• Cerebral palsy. This group of disorders can cause problems with movement, muscle tone or posture.
  • Learning disabilities.
  • Behavioural problems.
  • Vision and hearing problems.
  • Poor growth.

Treatment Management for Preterm Birth
As preterm babies require intensive care upon birth, it is best to go to a hospital that has a neonatal intensive care unit (NICU) when having preterm labour, in which these preterm babies are under the care of the neonatologist. A neonatologist is a paediatrician who subspecialises in caring for newborn babies, particularly those who are ill or born prematurely.

To have a good outcome for preterm babies, the management includes:

  • Antenatal corticosteroids help to speed up the baby’s lung growth and decrease the chances of breathing problems if the baby is born preterm.
  • Stabilisation of preterm babies during golden hour. The golden hour in neonatal life is the first hour of post-natal life in both term and preterm babies.
  • Support breathing – early continuous positive airway pressure (CPAP), ventilatory support, surfactant, caffeine and judicious use of oxygen.
  • Nutrition – address feeding issues, total parenteral nutrition (TPN), breast milk, etc.
  • Prevent hypothermia – incubator nursing
  • Treat infection, PDA, anaemia, etc
  • Kangaroo mother care (KMC).

Unfortunately, preterm birth cannot always be prevented. However, there are steps to reduce the risk of having preterm labour.

  • To have an early booking with an obstetrician and have regular antenatal follow-up.
  • Good control of medical illnesses such as diabetes, high blood pressure, or depression.
  • Do not smoke, consume alcohol or use illegal drugs.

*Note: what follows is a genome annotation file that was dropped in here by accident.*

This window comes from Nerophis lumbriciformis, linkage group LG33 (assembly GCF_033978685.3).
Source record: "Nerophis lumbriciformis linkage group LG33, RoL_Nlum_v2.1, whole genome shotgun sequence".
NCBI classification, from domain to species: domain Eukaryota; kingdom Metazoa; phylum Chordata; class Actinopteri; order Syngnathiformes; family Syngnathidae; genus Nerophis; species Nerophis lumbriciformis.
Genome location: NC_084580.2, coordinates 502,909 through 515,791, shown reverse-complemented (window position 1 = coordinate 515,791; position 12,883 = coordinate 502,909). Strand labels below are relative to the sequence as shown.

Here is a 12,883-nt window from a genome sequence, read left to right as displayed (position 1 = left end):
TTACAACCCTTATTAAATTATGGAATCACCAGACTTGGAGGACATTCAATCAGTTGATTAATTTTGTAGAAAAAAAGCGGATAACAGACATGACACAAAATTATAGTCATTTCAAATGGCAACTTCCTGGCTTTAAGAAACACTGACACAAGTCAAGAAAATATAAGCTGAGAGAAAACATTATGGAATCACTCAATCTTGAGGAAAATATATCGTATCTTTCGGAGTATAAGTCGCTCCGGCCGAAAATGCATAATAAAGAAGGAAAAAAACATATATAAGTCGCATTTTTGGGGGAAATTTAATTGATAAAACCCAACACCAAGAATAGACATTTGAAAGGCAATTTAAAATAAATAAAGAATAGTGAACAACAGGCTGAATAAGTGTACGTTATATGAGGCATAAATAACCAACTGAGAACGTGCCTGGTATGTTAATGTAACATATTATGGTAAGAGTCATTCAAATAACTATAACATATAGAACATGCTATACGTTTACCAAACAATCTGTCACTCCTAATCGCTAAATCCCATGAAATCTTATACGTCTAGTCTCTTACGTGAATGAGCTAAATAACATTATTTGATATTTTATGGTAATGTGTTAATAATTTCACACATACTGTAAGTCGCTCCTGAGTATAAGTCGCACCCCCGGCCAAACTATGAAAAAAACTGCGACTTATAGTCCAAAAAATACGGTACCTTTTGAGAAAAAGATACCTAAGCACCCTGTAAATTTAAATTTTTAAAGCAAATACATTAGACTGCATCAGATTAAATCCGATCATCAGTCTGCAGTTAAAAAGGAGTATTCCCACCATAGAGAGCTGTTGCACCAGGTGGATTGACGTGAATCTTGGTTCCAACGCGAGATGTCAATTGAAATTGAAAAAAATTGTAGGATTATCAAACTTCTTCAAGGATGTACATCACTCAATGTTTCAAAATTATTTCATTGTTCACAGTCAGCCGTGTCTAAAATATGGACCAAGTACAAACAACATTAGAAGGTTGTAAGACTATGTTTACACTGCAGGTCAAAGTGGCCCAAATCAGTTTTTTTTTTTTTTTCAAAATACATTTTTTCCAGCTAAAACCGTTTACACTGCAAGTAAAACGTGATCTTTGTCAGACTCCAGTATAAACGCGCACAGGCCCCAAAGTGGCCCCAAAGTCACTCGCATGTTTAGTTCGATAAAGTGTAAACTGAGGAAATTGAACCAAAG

• Healthy diet.
  • Gain a healthy weight (not too much or too little).
  • Reduce infection risks – good hand hygiene, avoiding raw meat/fish or unpasteurised cheese, not handling cat litter, etc.
  • Reduce stress levels.
  • Wait at least 18 months between pregnancies.

Impact on Family Members
When a baby is born prematurely, it can have a substantial emotional impact on the entire family. Preterm labour can cause anxiety, post-partum depression, post-traumatic stress disorder (PTSD) and mother-baby bonding difficulty. Empathy from healthcare providers who are looking after preterm babies is essential, and directing them to registered preterm support groups or counsellors can be beneficial to them, too.

When a preterm baby is fit for discharge, preterm baby care counselling is important to ensure that parents are confident to take care of the baby at home. Follow-up appointment is given to monitor their growth and neurodevelopment.

In summary, it is important to have good antenatal care and, if possible, to avoid preterm labour, which can lead to preterm babies being born too early. However, preterm birth is not always preventable. Hence, delivery of preterm babies is best to be done in a hospital with NICU beds to ensure optimal care is provided to these preterm babies for a good outcome.

This article is contributed by Dr Cheong Shu Meng, Neonatologist & Paediatrician at Sunway Medical Centre, Sunway City, and does not represent the views or opinions of Health Matters Malaysia.